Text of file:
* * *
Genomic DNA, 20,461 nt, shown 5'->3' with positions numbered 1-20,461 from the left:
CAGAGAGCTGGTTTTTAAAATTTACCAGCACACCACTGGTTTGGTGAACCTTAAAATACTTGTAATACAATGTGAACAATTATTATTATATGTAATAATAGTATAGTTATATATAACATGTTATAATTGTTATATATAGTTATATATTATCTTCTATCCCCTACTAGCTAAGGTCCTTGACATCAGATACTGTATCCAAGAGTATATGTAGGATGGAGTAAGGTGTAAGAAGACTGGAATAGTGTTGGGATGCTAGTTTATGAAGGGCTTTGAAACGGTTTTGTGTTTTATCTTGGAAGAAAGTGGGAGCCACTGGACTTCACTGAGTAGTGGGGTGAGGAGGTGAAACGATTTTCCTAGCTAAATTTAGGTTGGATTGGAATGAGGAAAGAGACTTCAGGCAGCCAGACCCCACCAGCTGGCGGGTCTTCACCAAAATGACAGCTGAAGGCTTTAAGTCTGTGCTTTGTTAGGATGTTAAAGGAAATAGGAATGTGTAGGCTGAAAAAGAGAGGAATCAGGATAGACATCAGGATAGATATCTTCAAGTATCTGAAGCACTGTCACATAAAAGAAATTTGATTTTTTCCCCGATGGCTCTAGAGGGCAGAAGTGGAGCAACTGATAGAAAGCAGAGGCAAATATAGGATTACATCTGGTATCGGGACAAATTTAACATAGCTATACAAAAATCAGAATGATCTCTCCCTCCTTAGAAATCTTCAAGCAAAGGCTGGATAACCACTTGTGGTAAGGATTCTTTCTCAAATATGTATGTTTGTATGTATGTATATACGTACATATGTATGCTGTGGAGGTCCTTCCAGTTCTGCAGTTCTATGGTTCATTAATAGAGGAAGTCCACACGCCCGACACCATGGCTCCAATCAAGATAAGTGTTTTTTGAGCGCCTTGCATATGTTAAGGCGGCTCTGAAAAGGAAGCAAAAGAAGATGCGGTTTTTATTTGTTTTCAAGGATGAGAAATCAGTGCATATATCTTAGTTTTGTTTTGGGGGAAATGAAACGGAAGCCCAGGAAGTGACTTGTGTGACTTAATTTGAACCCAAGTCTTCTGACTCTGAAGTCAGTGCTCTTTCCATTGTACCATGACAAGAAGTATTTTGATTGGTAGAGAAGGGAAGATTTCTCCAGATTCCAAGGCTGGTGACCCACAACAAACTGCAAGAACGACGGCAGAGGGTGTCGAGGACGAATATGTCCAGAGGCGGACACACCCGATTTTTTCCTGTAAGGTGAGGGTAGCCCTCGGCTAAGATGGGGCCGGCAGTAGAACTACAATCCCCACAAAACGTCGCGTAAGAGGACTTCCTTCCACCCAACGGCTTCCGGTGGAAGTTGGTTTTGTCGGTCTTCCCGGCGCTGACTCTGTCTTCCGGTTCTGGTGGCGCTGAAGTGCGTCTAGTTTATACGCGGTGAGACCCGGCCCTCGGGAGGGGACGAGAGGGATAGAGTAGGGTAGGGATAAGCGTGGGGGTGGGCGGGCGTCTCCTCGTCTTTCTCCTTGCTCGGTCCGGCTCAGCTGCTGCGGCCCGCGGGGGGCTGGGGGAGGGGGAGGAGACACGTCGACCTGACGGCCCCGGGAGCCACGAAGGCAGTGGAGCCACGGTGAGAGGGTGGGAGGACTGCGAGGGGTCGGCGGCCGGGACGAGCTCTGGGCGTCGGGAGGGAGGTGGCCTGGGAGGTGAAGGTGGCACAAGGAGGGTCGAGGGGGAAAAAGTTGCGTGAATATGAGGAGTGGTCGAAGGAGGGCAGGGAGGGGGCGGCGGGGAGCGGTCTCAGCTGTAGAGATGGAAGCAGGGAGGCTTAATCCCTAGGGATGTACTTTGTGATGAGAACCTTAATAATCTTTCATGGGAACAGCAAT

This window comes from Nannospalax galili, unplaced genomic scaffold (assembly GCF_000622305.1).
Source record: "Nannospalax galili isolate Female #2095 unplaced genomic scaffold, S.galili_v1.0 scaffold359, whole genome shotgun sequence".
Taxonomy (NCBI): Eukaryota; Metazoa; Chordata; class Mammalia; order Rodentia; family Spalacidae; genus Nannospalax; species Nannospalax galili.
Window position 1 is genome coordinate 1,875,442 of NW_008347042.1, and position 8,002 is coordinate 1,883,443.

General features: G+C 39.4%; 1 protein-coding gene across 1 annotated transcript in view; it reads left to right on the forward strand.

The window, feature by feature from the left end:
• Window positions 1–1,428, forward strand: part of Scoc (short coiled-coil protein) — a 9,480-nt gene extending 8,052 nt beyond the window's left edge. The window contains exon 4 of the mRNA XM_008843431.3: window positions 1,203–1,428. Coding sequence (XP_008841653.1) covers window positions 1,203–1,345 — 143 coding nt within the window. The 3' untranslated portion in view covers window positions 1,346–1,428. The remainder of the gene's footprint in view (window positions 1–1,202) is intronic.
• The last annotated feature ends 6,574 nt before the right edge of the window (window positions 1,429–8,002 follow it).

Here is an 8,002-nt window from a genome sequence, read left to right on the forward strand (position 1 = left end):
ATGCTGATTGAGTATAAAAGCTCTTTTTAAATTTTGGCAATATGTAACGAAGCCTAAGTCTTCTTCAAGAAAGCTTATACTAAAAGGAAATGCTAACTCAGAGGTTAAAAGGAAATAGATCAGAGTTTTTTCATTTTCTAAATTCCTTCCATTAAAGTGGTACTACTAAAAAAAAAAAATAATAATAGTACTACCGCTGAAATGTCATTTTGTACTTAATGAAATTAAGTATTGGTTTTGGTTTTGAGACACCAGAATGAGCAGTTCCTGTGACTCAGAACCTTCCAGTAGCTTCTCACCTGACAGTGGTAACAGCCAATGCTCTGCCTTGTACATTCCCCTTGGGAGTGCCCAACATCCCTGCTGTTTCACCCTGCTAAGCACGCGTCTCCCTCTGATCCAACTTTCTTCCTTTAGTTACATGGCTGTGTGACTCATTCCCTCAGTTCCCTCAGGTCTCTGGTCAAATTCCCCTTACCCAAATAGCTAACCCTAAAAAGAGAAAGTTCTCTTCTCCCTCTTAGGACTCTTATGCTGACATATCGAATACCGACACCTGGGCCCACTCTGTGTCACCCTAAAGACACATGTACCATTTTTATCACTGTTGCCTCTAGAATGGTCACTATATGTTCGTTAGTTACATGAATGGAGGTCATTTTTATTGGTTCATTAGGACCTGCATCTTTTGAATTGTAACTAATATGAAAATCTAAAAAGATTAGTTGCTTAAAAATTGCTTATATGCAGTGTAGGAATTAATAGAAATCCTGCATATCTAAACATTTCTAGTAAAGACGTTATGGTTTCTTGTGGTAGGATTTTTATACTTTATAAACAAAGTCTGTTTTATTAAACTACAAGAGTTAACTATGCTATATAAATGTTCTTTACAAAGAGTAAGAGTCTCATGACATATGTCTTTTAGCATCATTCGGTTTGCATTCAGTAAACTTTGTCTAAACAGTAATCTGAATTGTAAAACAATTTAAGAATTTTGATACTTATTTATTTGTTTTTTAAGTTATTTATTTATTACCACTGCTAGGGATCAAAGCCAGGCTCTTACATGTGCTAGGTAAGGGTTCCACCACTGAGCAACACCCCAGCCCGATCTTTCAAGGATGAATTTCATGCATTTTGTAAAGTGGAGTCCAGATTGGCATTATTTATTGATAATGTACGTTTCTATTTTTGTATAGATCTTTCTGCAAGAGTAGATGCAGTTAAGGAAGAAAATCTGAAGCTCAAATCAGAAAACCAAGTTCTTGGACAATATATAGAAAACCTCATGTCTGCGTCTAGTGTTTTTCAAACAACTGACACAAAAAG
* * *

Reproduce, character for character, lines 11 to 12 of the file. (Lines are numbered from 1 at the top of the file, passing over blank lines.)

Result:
Here is an 8,002-nt window from a genome sequence, read left to right on the forward strand (position 1 = left end):
ATGCTGATTGAGTATAAAAGCTCTTTTTAAATTTTGGCAATATGTAACGAAGCCTAAGTCTTCTTCAAGAAAGCTTATACTAAAAGGAAATGCTAACTCAGAGGTTAAAAGGAAATAGATCAGAGTTTTTTCATTTTCTAAATTCCTTCCATTAAAGTGGTACTACTAAAAAAAAAAAATAATAATAGTACTACCGCTGAAATGTCATTTTGTACTTAATGAAATTAAGTATTGGTTTTGGTTTTGAGACACCAGAATGAGCAGTTCCTGTGACTCAGAACCTTCCAGTAGCTTCTCACCTGACAGTGGTAACAGCCAATGCTCTGCCTTGTACATTCCCCTTGGGAGTGCCCAACATCCCTGCTGTTTCACCCTGCTAAGCACGCGTCTCCCTCTGATCCAACTTTCTTCCTTTAGTTACATGGCTGTGTGACTCATTCCCTCAGTTCCCTCAGGTCTCTGGTCAAATTCCCCTTACCCAAATAGCTAACCCTAAAAAGAGAAAGTTCTCTTCTCCCTCTTAGGACTCTTATGCTGACATATCGAATACCGACACCTGGGCCCACTCTGTGTCACCCTAAAGACACATGTACCATTTTTATCACTGTTGCCTCTAGAATGGTCACTATATGTTCGTTAGTTACATGAATGGAGGTCATTTTTATTGGTTCATTAGGACCTGCATCTTTTGAATTGTAACTAATATGAAAATCTAAAAAGATTAGTTGCTTAAAAATTGCTTATATGCAGTGTAGGAATTAATAGAAATCCTGCATATCTAAACATTTCTAGTAAAGACGTTATGGTTTCTTGTGGTAGGATTTTTATACTTTATAAACAAAGTCTGTTTTATTAAACTACAAGAGTTAACTATGCTATATAAATGTTCTTTACAAAGAGTAAGAGTCTCATGACATATGTCTTTTAGCATCATTCGGTTTGCATTCAGTAAACTTTGTCTAAACAGTAATCTGAATTGTAAAACAATTTAAGAATTTTGATACTTATTTATTTGTTTTTTAAGTTATTTATTTATTACCACTGCTAGGGATCAAAGCCAGGCTCTTACATGTGCTAGGTAAGGGTTCCACCACTGAGCAACACCCCAGCCCGATCTTTCAAGGATGAATTTCATGCATTTTGTAAAGTGGAGTCCAGATTGGCATTATTTATTGATAATGTACGTTTCTATTTTTGTATAGATCTTTCTGCAAGAGTAGATGCAGTTAAGGAAGAAAATCTGAAGCTCAAATCAGAAAACCAAGTTCTTGGACAATATATAGAAAACCTCATGTCTGCGTCTAGTGTTTTTCAAACAACTGACACAAAAAG